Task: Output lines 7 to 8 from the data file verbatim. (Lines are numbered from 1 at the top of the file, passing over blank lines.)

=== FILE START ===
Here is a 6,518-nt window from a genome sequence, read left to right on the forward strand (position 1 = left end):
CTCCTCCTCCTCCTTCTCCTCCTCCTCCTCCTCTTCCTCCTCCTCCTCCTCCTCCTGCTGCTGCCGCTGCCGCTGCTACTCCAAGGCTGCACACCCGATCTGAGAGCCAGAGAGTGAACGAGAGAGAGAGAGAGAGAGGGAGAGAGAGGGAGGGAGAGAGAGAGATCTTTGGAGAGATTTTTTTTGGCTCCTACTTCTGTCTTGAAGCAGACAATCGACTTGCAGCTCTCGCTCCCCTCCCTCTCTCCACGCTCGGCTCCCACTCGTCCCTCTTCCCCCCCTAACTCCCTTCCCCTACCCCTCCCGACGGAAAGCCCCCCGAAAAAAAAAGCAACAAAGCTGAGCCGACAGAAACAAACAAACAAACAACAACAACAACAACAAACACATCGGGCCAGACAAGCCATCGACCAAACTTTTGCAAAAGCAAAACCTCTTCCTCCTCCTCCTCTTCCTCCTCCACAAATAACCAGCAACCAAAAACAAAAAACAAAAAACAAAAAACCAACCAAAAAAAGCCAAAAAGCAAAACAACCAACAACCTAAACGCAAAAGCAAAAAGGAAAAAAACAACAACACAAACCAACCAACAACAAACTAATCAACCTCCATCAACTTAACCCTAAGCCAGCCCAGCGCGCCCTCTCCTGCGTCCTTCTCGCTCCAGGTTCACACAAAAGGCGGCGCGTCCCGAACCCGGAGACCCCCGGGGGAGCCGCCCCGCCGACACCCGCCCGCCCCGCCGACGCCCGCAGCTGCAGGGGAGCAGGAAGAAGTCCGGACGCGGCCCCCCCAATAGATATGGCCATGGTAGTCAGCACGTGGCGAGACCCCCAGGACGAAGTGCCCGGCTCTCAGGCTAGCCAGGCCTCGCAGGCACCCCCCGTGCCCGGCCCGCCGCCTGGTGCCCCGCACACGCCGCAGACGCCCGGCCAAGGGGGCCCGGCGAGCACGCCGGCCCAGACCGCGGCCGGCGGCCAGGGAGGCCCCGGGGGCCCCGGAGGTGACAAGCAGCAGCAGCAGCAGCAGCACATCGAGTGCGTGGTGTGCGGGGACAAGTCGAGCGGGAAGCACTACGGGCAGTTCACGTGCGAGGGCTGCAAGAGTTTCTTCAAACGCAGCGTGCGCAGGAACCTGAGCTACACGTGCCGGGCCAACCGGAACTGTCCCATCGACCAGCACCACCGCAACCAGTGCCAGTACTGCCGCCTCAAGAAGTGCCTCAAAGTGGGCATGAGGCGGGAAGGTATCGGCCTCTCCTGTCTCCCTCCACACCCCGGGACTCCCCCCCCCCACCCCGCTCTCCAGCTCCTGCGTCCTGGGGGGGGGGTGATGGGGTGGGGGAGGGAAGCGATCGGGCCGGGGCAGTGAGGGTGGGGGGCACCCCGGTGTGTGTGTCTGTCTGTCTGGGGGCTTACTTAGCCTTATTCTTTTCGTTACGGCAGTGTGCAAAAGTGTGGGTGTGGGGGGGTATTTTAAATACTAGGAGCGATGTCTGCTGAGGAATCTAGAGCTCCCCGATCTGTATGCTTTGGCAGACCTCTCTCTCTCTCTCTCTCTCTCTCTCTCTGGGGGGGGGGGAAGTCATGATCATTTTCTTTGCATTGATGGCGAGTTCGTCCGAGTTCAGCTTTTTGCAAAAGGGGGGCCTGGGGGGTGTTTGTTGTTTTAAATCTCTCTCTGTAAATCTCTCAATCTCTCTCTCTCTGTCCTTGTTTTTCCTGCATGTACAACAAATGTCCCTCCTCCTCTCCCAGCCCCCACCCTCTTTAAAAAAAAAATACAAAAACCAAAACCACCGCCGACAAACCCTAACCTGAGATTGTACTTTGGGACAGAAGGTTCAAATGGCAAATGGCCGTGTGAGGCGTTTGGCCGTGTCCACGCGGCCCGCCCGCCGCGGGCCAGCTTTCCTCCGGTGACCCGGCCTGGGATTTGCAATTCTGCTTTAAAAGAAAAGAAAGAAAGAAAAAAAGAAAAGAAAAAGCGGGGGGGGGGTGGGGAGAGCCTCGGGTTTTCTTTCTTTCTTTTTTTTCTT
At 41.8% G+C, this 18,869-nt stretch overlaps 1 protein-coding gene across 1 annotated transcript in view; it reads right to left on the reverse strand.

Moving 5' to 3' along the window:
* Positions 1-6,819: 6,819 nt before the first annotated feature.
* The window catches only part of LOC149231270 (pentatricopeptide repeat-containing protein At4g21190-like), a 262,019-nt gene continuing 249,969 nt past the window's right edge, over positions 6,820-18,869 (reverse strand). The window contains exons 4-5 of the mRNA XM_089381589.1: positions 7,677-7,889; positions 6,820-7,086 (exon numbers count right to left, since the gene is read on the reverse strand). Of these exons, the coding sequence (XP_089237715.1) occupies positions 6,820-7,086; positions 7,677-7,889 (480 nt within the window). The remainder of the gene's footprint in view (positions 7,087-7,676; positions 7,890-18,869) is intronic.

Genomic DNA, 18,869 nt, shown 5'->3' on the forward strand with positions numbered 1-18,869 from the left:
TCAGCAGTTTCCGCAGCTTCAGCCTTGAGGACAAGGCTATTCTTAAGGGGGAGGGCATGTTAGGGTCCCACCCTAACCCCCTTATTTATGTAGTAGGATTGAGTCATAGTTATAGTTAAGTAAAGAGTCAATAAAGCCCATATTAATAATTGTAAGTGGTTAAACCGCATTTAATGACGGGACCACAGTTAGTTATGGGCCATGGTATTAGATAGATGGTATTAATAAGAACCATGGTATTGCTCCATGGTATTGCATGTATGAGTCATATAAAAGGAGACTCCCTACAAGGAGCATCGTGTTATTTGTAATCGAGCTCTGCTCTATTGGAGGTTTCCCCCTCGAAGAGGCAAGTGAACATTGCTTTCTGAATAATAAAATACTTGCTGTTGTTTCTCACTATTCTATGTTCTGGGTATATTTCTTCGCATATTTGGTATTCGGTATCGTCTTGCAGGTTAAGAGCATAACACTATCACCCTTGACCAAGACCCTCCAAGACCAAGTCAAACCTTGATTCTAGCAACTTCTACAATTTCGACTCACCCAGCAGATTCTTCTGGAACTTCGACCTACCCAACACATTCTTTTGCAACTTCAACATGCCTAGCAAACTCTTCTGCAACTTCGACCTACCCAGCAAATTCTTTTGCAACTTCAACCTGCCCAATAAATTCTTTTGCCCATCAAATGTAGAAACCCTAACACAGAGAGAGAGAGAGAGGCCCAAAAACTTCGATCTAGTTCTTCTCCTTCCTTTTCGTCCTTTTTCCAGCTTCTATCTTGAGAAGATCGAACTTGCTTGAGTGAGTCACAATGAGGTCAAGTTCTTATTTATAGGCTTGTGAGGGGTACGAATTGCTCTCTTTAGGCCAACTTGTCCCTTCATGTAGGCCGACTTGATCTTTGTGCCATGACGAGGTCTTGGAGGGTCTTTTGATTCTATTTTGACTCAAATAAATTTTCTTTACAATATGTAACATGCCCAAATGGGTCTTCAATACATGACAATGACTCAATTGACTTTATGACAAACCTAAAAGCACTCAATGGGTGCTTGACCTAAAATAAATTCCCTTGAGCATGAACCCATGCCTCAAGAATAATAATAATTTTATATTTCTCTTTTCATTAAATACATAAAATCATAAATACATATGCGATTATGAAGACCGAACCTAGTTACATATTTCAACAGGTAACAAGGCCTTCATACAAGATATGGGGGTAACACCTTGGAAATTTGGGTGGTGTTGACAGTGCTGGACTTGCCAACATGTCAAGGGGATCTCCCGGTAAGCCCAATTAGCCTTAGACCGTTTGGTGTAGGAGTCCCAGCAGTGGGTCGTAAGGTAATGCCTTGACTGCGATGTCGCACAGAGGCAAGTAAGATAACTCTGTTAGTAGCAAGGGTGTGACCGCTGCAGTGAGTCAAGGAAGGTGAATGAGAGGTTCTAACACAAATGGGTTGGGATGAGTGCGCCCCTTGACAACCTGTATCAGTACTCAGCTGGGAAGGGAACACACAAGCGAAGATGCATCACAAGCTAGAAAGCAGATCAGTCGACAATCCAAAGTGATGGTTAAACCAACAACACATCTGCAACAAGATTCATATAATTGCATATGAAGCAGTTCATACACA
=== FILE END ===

Genomic DNA, 18,869 nt, shown 5'->3' on the forward strand with positions numbered 1-18,869 from the left:
TCAGCAGTTTCCGCAGCTTCAGCCTTGAGGACAAGGCTATTCTTAAGGGGGAGGGCATGTTAGGGTCCCACCCTAACCCCCTTATTTATGTAGTAGGATTGAGTCATAGTTATAGTTAAGTAAAGAGTCAATAAAGCCCATATTAATAATTGTAAGTGGTTAAACCGCATTTAATGACGGGACCACAGTTAGTTATGGGCCATGGTATTAGATAGATGGTATTAATAAGAACCATGGTATTGCTCCATGGTATTGCATGTATGAGTCATATAAAAGGAGACTCCCTACAAGGAGCATCGTGTTATTTGTAATCGAGCTCTGCTCTATTGGAGGTTTCCCCCTCGAAGAGGCAAGTGAACATTGCTTTCTGAATAATAAAATACTTGCTGTTGTTTCTCACTATTCTATGTTCTGGGTATATTTCTTCGCATATTTGGTATTCGGTATCGTCTTGCAGGTTAAGAGCATAACACTATCACCCTTGACCAAGACCCTCCAAGACCAAGTCAAACCTTGATTCTAGCAACTTCTACAATTTCGACTCACCCAGCAGATTCTTCTGGAACTTCGACCTACCCAACACATTCTTTTGCAACTTCAACATGCCTAGCAAACTCTTCTGCAACTTCGACCTACCCAGCAAATTCTTTTGCAACTTCAACCTGCCCAATAAATTCTTTTGCCCATCAAATGTAGAAACCCTAACACAGAGAGAGAGAGAGAGGCCCAAAAACTTCGATCTAGTTCTTCTCCTTCCTTTTCGTCCTTTTTCCAGCTTCTATCTTGAGAAGATCGAACTTGCTTGAGTGAGTCACAATGAGGTCAAGTTCTTATTTATAGGCTTGTGAGGGGTACGAATTGCTCTCTTTAGGCCAACTTGTCCCTTCATGTAGGCCGACTTGATCTTTGTGCCATGACGAGGTCTTGGAGGGTCTTTTGATTCTATTTTGACTCAAATAAATTTTCTTTACAATATGTAACATGCCCAAATGGGTCTTCAATACATGACAATGACTCAATTGACTTTATGACAAACCTAAAAGCACTCAATGGGTGCTTGACCTAAAATAAATTCCCTTGAGCATGAACCCATGCCTCAAGAATAATAATAATTTTATATTTCTCTTTTCATTAAATACATAAAATCATAAATACATATGCGATTATGAAGACCGAACCTAGTTACATATTTCAACAGGTAACAAGGCCTTCATACAAGATATGGGGGTAACACCTTGGAAATTTGGGTGGTGTTGACAGTGCTGGACTTGCCAACATGTCAAGGGGATCTCCCGGTAAGCCCAATTAGCCTTAGACCGTTTGGTGTAGGAGTCCCAGCAGTGGGTCGTAAGGTAATGCCTTGACTGCGATGTCGCACAGAGGCAAGTAAGATAACTCTGTTAGTAGCAAGGGTGTGACCGCTGCAGTGAGTCAAGGAAGGTGAATGAGAGGTTCTAACACAAATGGGTTGGGATGAGTGCGCCCCTTGACAACCTGTATCAGTACTCAGCTGGGAAGGGAACACACAAGCGAAGATGCATCACAAGCTAGAAAGCAGATCAGTCGACAATCCAAAGTGATGGTTAAACCAACAACACATCTGCAACAAGATTCATATAATTGCATATGAAGCAGTTCATACACA